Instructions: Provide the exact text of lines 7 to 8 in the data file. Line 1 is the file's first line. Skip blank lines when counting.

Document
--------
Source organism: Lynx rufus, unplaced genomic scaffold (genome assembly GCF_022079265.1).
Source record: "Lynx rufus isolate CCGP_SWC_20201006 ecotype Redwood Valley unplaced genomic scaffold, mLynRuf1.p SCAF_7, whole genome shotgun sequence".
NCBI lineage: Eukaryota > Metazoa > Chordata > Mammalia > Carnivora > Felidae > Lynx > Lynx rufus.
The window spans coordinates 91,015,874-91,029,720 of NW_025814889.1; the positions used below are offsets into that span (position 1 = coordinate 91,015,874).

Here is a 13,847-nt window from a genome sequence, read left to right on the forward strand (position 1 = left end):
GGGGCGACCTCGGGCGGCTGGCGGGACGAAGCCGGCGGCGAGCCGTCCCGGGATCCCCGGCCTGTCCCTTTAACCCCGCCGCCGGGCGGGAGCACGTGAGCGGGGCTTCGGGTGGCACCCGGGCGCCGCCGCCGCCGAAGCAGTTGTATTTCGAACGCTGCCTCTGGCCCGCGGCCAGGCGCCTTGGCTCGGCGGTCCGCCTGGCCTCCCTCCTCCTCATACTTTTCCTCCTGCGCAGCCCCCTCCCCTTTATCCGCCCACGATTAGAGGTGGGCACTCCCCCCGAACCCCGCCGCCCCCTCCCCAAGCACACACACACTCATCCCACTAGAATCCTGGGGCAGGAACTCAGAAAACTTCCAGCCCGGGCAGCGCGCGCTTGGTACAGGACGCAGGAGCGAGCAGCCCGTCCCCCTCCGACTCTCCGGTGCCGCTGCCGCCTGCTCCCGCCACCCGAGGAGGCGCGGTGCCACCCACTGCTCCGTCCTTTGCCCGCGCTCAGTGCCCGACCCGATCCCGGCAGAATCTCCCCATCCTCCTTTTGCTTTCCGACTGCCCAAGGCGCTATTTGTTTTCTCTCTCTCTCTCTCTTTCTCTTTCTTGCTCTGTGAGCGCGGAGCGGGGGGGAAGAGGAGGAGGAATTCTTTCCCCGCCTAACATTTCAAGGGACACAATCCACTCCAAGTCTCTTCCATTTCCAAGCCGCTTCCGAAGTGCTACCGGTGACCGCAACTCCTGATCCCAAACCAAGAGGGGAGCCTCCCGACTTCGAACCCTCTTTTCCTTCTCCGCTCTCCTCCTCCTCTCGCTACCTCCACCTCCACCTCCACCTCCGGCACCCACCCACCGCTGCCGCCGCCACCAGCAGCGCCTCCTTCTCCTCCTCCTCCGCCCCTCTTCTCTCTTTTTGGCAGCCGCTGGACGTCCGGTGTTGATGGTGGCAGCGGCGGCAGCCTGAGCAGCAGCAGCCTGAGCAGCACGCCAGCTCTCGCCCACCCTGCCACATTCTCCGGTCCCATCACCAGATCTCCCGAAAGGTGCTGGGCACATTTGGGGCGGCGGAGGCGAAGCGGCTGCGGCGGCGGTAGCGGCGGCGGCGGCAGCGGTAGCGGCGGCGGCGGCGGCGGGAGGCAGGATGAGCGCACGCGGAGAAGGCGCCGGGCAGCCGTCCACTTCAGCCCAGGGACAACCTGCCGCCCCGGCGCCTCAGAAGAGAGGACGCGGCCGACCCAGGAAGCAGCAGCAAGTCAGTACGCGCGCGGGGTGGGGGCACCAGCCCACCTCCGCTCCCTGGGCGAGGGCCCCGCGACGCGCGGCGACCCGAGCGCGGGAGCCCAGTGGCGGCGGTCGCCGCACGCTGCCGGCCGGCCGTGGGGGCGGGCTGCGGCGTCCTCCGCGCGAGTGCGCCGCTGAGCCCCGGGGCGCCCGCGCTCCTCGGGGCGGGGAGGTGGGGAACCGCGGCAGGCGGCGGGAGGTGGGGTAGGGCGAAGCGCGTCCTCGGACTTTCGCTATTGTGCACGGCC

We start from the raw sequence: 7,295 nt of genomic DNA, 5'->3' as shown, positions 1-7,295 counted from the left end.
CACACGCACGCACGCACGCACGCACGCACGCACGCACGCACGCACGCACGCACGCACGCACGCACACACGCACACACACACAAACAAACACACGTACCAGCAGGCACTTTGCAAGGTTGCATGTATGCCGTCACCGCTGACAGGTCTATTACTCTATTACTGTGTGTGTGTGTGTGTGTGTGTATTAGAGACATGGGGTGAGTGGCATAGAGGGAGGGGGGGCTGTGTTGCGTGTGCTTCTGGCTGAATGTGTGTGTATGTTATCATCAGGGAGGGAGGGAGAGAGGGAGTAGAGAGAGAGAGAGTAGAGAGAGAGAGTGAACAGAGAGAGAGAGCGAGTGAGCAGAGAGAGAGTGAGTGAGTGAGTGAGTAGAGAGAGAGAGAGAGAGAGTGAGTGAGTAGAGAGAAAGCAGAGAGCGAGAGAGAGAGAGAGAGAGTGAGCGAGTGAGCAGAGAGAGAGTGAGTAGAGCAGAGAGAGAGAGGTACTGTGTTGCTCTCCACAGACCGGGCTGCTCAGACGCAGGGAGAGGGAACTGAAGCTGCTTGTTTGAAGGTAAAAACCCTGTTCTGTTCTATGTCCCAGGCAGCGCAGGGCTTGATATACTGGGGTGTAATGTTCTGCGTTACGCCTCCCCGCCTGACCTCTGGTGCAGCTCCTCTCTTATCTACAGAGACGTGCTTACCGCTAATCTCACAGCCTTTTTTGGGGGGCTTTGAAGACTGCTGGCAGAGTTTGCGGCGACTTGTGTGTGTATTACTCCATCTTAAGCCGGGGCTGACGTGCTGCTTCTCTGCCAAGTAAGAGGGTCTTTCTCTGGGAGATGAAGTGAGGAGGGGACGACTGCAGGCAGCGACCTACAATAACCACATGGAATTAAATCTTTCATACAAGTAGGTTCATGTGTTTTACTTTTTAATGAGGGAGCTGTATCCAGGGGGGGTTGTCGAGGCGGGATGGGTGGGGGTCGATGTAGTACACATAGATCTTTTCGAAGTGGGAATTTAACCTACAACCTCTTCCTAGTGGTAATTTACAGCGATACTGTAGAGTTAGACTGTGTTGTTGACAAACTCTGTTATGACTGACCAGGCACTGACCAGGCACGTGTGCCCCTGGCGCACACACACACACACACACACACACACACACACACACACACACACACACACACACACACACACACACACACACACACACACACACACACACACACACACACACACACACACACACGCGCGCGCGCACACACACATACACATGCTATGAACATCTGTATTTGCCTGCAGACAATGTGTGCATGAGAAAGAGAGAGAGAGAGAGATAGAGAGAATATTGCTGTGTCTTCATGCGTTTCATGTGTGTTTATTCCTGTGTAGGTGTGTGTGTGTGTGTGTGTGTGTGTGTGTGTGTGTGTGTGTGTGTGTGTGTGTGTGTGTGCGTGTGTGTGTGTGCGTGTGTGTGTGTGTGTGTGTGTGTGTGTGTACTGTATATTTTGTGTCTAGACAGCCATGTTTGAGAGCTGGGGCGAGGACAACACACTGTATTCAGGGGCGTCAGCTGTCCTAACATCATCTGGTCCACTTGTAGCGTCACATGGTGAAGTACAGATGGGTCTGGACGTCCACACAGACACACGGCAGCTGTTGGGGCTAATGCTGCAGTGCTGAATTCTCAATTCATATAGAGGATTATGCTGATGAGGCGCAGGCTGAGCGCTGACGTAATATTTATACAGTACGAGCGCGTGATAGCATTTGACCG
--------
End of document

We start from the raw sequence: 7,295 nt of genomic DNA, 5'->3' as shown, positions 1-7,295 counted from the left end.
CACACGCACGCACGCACGCACGCACGCACGCACGCACGCACGCACGCACGCACGCACGCACGCACACACGCACACACACACAAACAAACACACGTACCAGCAGGCACTTTGCAAGGTTGCATGTATGCCGTCACCGCTGACAGGTCTATTACTCTATTACTGTGTGTGTGTGTGTGTGTGTGTATTAGAGACATGGGGTGAGTGGCATAGAGGGAGGGGGGGCTGTGTTGCGTGTGCTTCTGGCTGAATGTGTGTGTATGTTATCATCAGGGAGGGAGGGAGAGAGGGAGTAGAGAGAGAGAGAGTAGAGAGAGAGAGTGAACAGAGAGAGAGAGCGAGTGAGCAGAGAGAGAGTGAGTGAGTGAGTGAGTAGAGAGAGAGAGAGAGAGAGTGAGTGAGTAGAGAGAAAGCAGAGAGCGAGAGAGAGAGAGAGAGAGTGAGCGAGTGAGCAGAGAGAGAGTGAGTAGAGCAGAGAGAGAGAGGTACTGTGTTGCTCTCCACAGACCGGGCTGCTCAGACGCAGGGAGAGGGAACTGAAGCTGCTTGTTTGAAGGTAAAAACCCTGTTCTGTTCTATGTCCCAGGCAGCGCAGGGCTTGATATACTGGGGTGTAATGTTCTGCGTTACGCCTCCCCGCCTGACCTCTGGTGCAGCTCCTCTCTTATCTACAGAGACGTGCTTACCGCTAATCTCACAGCCTTTTTTGGGGGGCTTTGAAGACTGCTGGCAGAGTTTGCGGCGACTTGTGTGTGTATTACTCCATCTTAAGCCGGGGCTGACGTGCTGCTTCTCTGCCAAGTAAGAGGGTCTTTCTCTGGGAGATGAAGTGAGGAGGGGACGACTGCAGGCAGCGACCTACAATAACCACATGGAATTAAATCTTTCATACAAGTAGGTTCATGTGTTTTACTTTTTAATGAGGGAGCTGTATCCAGGGGGGGTTGTCGAGGCGGGATGGGTGGGGGTCGATGTAGTACACATAGATCTTTTCGAAGTGGGAATTTAACCTACAACCTCTTCCTAGTGGTAATTTACAGCGATACTGTAGAGTTAGACTGTGTTGTTGACAAACTCTGTTATGACTGACCAGGCACTGACCAGGCACGTGTGCCCCTGGCGCACACACACACACACACACACACACACACACACACACACACACACACACACACACACACACACACACACACACACACACACACACACACACACACACACACACACACACACACACGCGCGCGCGCACACACACATACACATGCTATGAACATCTGTATTTGCCTGCAGACAATGTGTGCATGAGAAAGAGAGAGAGAGAGAGATAGAGAGAATATTGCTGTGTCTTCATGCGTTTCATGTGTGTTTATTCCTGTGTAGGTGTGTGTGTGTGTGTGTGTGTGTGTGTGTGTGTGTGTGTGTGTGTGTGTGTGTGTGTGTGCGTGTGTGTGTGTGCGTGTGTGTGTGTGTGTGTGTGTGTGTGTGTACTGTATATTTTGTGTCTAGACAGCCATGTTTGAGAGCTGGGGCGAGGACAACACACTGTATTCAGGGGCGTCAGCTGTCCTAACATCATCTGGTCCACTTGTAGCGTCACATGGTGAAGTACAGATGGGTCTGGACGTCCACACAGACACACGGCAGCTGTTGGGGCTAATGCTGCAGTGCTGAATTCTCAATTCATATAGAGGATTATGCTGATGAGGCGCAGGCTGAGCGCTGACGTAATATTTATACAGTACGAGCGCGTGATAGCATTTGACCG